This may be a terrible analogy to use, but it's one that comes to mind. In the Godfather II movie, in one of the flashback portions when Don Corleone was a young boy, his mother took him to the head Don of the local Mafia, pleading with him to spare her son's life. Of course, after listening to her, he said "No," and the mother was then killed while young Corleone ran away.

So simply asking the whalers to stop killing, is not going to do any good. It's been proven time and time again that Japan is not listening and they are standing behind their own hypocritical stance of scientific research.

The whaling expedition leader, Hajime Ishikawa, warned his crews on departure from Shimonoseki in Japan to expect violent environmental terrorists. "We must fight against their hypocrisy and lies," Mr Ishikawa said.

Japan defends its whaling under the International Whaling Commission's scientific research clause. Institute of Cetacean Research spokesman Glenn Inwood said Greenpeace's actions had caused a collision in the past and the IWC had asked them to cease and desist against Japan's legal research. "Greenpeace actions are illegal under international law," Mr Inwood said.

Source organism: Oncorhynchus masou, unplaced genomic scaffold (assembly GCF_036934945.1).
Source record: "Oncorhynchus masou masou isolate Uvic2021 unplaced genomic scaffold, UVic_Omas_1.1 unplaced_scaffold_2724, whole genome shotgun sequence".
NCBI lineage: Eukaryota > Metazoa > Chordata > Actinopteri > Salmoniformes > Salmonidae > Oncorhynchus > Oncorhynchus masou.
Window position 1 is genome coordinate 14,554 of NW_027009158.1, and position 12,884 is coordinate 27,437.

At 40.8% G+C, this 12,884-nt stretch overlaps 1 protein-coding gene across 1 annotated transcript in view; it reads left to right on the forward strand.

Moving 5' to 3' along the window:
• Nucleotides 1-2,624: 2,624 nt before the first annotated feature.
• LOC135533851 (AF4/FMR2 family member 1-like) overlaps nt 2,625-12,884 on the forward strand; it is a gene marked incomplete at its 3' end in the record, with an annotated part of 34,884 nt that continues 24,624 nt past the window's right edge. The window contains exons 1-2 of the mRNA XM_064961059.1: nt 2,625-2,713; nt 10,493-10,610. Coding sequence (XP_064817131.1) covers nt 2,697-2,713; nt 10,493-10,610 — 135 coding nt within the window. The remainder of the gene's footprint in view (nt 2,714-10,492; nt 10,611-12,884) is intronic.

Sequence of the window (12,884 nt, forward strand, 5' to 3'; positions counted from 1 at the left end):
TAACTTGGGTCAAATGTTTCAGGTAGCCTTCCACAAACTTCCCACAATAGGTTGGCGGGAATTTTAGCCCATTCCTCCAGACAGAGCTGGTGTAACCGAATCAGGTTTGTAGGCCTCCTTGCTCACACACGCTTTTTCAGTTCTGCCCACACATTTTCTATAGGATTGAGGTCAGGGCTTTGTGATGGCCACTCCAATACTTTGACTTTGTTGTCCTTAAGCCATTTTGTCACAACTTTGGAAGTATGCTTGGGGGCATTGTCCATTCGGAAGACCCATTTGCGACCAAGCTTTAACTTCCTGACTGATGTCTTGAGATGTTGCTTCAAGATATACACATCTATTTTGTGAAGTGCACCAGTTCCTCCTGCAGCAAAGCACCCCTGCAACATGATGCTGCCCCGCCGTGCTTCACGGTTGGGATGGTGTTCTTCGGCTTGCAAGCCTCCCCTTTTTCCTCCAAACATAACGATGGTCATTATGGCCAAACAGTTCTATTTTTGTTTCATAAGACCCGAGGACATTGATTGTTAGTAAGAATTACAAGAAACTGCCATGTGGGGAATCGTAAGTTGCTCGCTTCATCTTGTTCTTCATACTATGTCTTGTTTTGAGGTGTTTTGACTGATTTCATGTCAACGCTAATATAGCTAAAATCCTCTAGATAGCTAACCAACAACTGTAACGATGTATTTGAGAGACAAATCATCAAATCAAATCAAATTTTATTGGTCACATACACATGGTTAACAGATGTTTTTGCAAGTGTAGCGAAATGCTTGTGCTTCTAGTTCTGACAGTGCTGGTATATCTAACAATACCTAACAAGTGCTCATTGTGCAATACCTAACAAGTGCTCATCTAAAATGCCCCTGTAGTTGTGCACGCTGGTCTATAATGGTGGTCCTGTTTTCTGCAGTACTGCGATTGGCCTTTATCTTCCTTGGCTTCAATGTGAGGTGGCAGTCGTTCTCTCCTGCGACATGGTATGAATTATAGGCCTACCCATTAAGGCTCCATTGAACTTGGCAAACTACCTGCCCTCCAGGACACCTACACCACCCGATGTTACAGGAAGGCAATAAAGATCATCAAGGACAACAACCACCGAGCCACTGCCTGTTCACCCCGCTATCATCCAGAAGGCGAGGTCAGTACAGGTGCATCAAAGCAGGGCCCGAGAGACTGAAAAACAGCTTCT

It's funny that Japan calls both the Greenpeace and Sea Shepherd organizations "eco terrorists" and also labels them "hypocrites" and "liars." Apparently Japan has a difficult time looking into their own mirrors and seeing their own hypocrisy and lies.

Meanwhile, Australia's Oceanic Viking ship, is yet to reach the Japan whalers. Critics are calling it a "ghost ship" and various environmental groups and supporters are in agreement that the Australian government is not living up to its promise to do more on this issue.